MPS VI (Maroteaux-Lamy Syndrome)
MPS VI , also known as Maroteaux-Lamy syndrome, is one of the mucopolysaccharide diseases. It takes its name from two French Doctors, Dr. Maroteaux and Dr. Lamy, who first described the condition in 1963.
There is no cure for MPS diseases, but there are ways of managing and treating the problems they cause, including enzyme replacement therapies.
What causes this disease?
Mucopolysaccharides are long chains of sugar molecule used in the building of connective tissues in the body.
- “saccharide” is a general term for a sugar molecule (think of saccharin).
- “poly” means many
- “muco” refers to the thick jelly-like consistency of the molecules
There is a continuous process in the body of replacing used materials and breaking them down for disposal.
Children with Maroteaux-Lamy are missing an enzyme which is essential in cutting up the mucopolysaccharides called dermatan sulfate.
The incompletely broken down mucopolysaccharides remain stored in cells in the body causing progressive damage. Babies may show little sign of the disease, but as more and more cells become damaged, symptoms start to appear.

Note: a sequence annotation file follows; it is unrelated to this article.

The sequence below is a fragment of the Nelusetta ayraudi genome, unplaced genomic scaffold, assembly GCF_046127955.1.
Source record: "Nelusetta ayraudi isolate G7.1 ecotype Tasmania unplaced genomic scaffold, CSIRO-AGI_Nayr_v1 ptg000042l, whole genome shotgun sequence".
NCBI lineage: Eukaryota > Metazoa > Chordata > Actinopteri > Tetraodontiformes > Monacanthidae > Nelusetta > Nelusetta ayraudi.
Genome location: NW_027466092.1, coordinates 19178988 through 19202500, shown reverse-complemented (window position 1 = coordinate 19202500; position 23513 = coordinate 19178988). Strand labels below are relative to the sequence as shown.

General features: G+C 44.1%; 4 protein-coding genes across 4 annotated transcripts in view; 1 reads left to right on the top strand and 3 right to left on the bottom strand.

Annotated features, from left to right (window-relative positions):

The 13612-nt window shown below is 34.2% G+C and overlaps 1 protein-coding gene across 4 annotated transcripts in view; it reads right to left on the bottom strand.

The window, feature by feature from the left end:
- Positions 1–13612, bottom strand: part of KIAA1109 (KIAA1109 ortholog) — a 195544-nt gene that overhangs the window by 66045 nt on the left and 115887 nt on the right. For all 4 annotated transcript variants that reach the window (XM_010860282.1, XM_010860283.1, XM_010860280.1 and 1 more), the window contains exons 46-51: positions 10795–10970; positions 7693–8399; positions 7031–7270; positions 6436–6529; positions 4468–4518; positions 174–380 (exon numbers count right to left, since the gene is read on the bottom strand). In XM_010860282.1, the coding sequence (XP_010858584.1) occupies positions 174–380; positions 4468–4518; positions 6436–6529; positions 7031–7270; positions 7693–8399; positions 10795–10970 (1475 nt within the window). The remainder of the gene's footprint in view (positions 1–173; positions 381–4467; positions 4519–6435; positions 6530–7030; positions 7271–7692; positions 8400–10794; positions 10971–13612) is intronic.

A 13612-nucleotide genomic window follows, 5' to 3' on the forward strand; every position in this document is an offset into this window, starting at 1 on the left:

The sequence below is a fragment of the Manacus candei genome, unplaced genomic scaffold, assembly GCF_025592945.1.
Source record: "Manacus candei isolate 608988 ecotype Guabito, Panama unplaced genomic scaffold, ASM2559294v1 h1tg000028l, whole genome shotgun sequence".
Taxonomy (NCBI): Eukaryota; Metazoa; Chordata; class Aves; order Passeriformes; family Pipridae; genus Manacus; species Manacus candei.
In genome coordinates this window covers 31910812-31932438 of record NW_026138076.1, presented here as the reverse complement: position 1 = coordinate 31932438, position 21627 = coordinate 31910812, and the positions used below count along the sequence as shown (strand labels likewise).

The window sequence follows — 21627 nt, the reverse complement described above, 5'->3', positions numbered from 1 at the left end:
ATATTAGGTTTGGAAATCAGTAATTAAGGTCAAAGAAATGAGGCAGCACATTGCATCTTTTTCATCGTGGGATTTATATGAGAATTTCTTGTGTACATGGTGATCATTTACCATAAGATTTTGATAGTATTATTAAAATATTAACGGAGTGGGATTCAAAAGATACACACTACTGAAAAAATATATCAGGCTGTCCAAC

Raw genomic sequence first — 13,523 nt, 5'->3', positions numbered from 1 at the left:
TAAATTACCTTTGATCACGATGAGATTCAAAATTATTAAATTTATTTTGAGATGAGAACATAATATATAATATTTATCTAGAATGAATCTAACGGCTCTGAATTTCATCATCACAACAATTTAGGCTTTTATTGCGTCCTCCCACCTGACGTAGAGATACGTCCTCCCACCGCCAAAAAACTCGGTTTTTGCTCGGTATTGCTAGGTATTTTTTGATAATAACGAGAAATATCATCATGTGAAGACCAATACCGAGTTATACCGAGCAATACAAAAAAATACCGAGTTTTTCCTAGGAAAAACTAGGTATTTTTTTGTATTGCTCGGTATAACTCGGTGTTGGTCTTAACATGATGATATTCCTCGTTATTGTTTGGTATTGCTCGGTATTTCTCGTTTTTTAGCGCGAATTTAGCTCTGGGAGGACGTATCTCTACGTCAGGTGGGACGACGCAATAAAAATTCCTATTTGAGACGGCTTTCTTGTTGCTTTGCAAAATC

How common are these diseases?
It has been estimated that in British Columbia, 1 in 100,000 babies born would have Hurler. The estimate for Scheie is 1 in 500,000, births and for Hurler/Scheie it is 1 in 115,000. There is an estimate in the United States that 1 in 25,000 births will result in some form of MPS.
How is the disease inherited?
We all have genes inherited from our parents which control whether we are tall, short, fair, etc. Some genes we inherit are “recessive,” that is to say we carry the gene but it does not have any effect on our development.
MPS VI (Maroteaux-Lamy syndrome) is caused by a recessive gene. If an adult carrying the abnormal gene marries another carrier there will be a one in four chance with every pregnancy that the child will inherit the defective gene from each parent and will be affected with the disease.
There is a two in three chance that unaffected brothers and sisters of MPS VI children will be carriers. They can be reassured, however, as the disease is so rare, the chance of marrying another carrier is very slight provided they do not marry a cousin or other close family member.
Is there a treatment for MPS VI?
Treatments such as enzyme replacement therapies can help make MPS VI a more manageable disease.
Naglazyme (galsulfase), is the first enzyme replacement therapy approved for the treatment of MPS VI. Developed and produced by BioMarin Pharmaceutical, Inc, Naglazyme has been shown to improve mobility capacity.
Is there a cure for MPS VI
At this time there is no cure.
All families of affected children should seek further information from their doctor or a Genetic Counselor.
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